How do you negotiate with difficult people?
I am working on a partnership with another local business to benefit each others' sales. While we are aligned on where we see the benefits to both of our businesses, I feel the potential partner is being difficult on some of the details. I don't want to stop the discussions, as a partnership will definitely help both of us, but I am struggling over how to work with this person.
Jason: Start by assuming positive intent. Have a conversation (or 2 or 3, etc.) and use your "active listening" skills to try and understand your potential partner. Make sure to probe to get to their underlying concerns. Once you have a solid understanding of their point of view, share your own concerns with your counterpart. The two of you can then transform your relationship into one that is a problem-solving duo. When you are both on the same side approaching the problem, negotiation should become seamless because you are working toward a win-win outcome. This style generally produces the best outcomes unless your negotiating partner is a Soviet-style rat-for-tat operator who only believes in zero-sum outcomes. If this is the case find a new partner. No one wants to have a long term relationship with someone that is only out for themselves.
It sounds like the partner is not really convinced or does not fully appreciate one of the following:
1. Benefit to his/her business – You both need to be very clear about how you benefit. We get a lot of referral business. We are very clear how it works. You put a lead our way and if we sell our services we give you X% of the revenue. If you are a existing client, you can invoice us or we take it off your next bill if you prefer. So it is crystal clear how the arrangements works and how each side benefits.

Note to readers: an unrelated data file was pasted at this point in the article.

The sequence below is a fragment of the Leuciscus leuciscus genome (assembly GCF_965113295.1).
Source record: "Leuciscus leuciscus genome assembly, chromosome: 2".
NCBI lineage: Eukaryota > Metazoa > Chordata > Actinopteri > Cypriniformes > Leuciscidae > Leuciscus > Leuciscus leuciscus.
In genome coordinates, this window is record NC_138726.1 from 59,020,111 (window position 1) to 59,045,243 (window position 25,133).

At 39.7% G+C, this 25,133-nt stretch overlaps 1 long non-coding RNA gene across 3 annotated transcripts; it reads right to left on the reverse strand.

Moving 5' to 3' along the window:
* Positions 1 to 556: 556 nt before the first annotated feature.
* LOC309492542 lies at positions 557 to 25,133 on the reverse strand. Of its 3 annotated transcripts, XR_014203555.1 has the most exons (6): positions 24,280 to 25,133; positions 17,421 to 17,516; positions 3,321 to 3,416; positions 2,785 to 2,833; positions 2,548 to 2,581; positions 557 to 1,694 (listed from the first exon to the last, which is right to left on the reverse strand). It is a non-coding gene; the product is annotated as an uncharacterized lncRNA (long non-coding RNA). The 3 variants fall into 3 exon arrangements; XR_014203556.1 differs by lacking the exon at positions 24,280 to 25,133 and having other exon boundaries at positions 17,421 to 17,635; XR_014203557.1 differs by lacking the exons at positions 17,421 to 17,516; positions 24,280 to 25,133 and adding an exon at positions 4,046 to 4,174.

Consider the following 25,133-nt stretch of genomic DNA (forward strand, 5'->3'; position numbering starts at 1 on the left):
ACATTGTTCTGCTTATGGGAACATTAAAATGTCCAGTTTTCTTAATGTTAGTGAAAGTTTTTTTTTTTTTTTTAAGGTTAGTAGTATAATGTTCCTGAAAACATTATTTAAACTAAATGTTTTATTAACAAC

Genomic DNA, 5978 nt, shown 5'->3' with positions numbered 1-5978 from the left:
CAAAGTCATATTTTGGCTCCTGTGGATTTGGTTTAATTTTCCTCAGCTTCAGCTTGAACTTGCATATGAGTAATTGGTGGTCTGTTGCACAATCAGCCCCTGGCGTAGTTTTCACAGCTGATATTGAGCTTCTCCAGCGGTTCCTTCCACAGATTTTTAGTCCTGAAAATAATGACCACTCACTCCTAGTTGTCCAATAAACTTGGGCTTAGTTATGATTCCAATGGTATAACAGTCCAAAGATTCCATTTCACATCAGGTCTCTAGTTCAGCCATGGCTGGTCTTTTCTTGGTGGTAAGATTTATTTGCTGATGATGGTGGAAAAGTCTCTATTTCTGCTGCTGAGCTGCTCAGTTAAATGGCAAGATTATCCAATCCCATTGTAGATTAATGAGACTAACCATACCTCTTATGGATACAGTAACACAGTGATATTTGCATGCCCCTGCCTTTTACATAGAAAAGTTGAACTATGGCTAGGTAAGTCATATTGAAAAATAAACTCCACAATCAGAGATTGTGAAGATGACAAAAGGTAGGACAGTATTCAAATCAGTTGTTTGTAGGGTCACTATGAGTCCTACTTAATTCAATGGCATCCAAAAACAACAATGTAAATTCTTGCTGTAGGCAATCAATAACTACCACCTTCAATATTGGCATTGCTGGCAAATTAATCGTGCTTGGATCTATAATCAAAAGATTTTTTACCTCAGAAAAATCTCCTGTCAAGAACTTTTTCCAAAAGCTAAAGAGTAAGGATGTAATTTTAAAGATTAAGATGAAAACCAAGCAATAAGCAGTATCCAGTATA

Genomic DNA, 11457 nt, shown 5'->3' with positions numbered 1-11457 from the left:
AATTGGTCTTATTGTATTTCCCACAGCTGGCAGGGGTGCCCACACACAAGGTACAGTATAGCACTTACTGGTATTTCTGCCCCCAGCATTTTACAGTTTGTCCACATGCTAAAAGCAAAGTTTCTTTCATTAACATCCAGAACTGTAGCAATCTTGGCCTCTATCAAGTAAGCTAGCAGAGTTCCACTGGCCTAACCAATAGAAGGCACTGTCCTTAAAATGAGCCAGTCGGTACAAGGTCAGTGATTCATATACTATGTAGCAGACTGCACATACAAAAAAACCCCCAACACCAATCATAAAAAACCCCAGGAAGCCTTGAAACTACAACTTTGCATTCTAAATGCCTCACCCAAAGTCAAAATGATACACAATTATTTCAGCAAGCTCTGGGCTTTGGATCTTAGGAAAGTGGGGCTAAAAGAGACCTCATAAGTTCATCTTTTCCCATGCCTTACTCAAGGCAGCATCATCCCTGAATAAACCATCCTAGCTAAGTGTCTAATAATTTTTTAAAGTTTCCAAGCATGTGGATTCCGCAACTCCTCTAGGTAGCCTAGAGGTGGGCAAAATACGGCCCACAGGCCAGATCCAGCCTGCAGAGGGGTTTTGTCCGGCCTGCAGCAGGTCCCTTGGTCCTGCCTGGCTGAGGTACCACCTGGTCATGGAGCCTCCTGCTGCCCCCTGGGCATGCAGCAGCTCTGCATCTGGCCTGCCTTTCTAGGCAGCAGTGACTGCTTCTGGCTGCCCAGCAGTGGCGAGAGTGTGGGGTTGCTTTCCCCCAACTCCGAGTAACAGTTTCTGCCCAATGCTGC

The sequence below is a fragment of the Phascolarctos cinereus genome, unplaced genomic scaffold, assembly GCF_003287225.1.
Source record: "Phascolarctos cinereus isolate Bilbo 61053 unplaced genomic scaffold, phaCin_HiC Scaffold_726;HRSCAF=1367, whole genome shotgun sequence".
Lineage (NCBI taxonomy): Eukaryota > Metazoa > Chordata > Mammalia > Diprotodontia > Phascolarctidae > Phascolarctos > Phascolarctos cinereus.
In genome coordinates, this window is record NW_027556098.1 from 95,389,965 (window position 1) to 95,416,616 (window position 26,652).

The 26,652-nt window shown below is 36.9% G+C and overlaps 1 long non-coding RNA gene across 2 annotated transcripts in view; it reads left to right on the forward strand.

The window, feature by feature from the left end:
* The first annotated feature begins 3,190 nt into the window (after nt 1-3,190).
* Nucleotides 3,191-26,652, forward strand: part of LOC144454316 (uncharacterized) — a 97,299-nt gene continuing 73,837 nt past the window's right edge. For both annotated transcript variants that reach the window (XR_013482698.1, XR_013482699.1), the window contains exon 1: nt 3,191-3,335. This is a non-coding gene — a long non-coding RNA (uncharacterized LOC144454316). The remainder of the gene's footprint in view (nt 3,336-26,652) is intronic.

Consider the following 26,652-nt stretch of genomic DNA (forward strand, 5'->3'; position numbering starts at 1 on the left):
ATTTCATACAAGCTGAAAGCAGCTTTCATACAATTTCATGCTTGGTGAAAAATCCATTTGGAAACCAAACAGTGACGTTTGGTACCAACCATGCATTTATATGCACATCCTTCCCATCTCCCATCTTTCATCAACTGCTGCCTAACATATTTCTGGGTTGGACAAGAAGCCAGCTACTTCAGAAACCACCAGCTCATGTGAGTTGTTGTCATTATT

2. Equity – You both benefit equally. Usually people do not want to think the other side gets more out of a deal than them. Sad but true, as this is just human nature. Win-Win is great in theory as I long as I win a little more than you! You can see from our above example this is clear. We get a new contract and you get a % of the contract so the larger the deal the bigger the introduction fee you get. Simple and equitable.
3. Mechanics – How does it work. Not sure what you are proposing to the other party but let's assume it is reciprocal business. How do you register or indicate the client has come from either party's recommendation? How do you compensate (if at all)? How do you track the client's progress?
4. Verification – How do you ensure both parties can measure the benefit? This can be a quicksand and it is best not to get too bugged down in paper chase, but make it simple and effective.
However, having said all of this you need to sell the benefit of working together to your potential partner. If they are not convinced none of the above will make any difference.
I would go back a few steps and check their understanding of the benefits, how things work, and ask if there are any areas they are unsure about or are uncomfortable with. Suggest a trial period to see how things work out and then you can both review it say in 3-6 months time. You can then iron out any issues and see if the partnership is really worth the time and effort you both will put into it.
As Mario has said, it is difficult to know without full details but I hope this at least gives you a start point.
Being difficult can be a relative opinion. What seems difficult to you may not be difficult to someone else. I have two pieces of advice. Hopefully, one of them will be of service to you.
1. Assess what exactly you feel is the difficulty working with this other business? Are they demanding? Are they just very committed to their way of thinking? Do they see the arrangemet the same way you do or are they fixated on their own benefits? Being preceived as being difficult is an emotional judgement. It may not be what they are asking for but how they are asking that has you questioning the relationship.
2. Understand exactly what you want out of this arrangement. Be very clear on what you will do and what you need as a result. As long as you get what you feel is the result you need to make this partnership worthwhile, stay focused on that. I see way too many business owners getting wrapped up in 'red herrings'; things that sound or look important but mean very little to the result they want.
Recognizing that the other party's interactions may be more of a style issue than anything that really impacts your benefits will enable you to conduct yourself in a real business like manner. Staying focused on the tangibles of what you want and what you will do to get it, keep the emotions out of it. If you conduct all your business dealings like this, you will be surprised at how differently people will treat you.